Why Carlos Mencia Traded Engineering for Comedy

Right now, a lot of people are losing their jobs. They're saying, "Oh, my God, what am I gonna do?" If this is you, I'm here to tell you, this is your chance. Paint. Put out a rap album. Design a car. Do whatever you've always wanted to do. You've been saying all along that you wanted to do it. Well, go out there and find something that makes you happy. Because in the end, there will always be jobs to be had. It might not be tomorrow, or the next day, but at some point you will find a job, and the kind of job is completely up to you. Why am I so confident about this? Because I had one of those turning points in my life: long before Comedy Central came calling, I used to be headed for a career in engineering.

When I was growing up, I didn't want to be Richard Pryor or Eddie Murphy or any of those guys. So who did I want to be? My dad, Pablo. He's always been my hero. My father grew up in a little town in Honduras. He was orphaned at age 4 and ended up in the United States through a series of unbelievable circumstances—we call my dad Pablo Gump because he has that kind of story. When I was growing up, he worked construction and was a truckdriver, but really he was a dreamer and a philosopher.

But before I go on, let me clarify one thing. My father is technically my uncle, and the woman I consider my mother is my aunt. They couldn't have kids, so when I was born my birth mother gave me to them to raise as their own. I'm one of 18 kids my birth mother had—she and my brothers and sisters lived in the house behind ours and I lived with my parents in the house in front. So in a way I was lucky from the beginning. I got the attention of an only child but had my brothers and sisters right there too. It was bizarre.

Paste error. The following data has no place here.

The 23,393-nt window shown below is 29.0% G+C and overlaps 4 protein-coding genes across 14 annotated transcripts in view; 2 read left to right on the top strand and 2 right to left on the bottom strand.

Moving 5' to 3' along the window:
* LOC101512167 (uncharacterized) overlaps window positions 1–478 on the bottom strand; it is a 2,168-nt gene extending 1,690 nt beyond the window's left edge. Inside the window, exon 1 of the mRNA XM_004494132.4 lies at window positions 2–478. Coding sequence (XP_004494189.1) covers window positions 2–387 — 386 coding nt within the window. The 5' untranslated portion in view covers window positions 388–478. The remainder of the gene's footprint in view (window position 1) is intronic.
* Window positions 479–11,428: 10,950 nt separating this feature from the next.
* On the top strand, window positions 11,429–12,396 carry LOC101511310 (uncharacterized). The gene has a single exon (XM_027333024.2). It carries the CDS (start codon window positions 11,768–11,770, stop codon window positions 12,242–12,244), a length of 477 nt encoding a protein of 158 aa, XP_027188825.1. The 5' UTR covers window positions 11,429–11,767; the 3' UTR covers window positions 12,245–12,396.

When I was growing up we didn't have cable and I didn't stay up late, and the only time you could ever see comedians back then was on the late-night talk shows. I was too busy getting good grades to watch. When you're one of 18 kids growing up in East L.A., you realize that you have to do something to help yourself and your family get out of there. I knew college was the way. I graduated from high school in 1985 and decided I was going to be an electrical engineer. I didn't necessarily have a passion for it, but I loved math and I loved electronics, so it made sense. I enrolled at Cal State Los Angeles, five minutes from my house, and to support myself I got a full-time job working at Farmers insurance company, in their printing department. Everything seemed fine.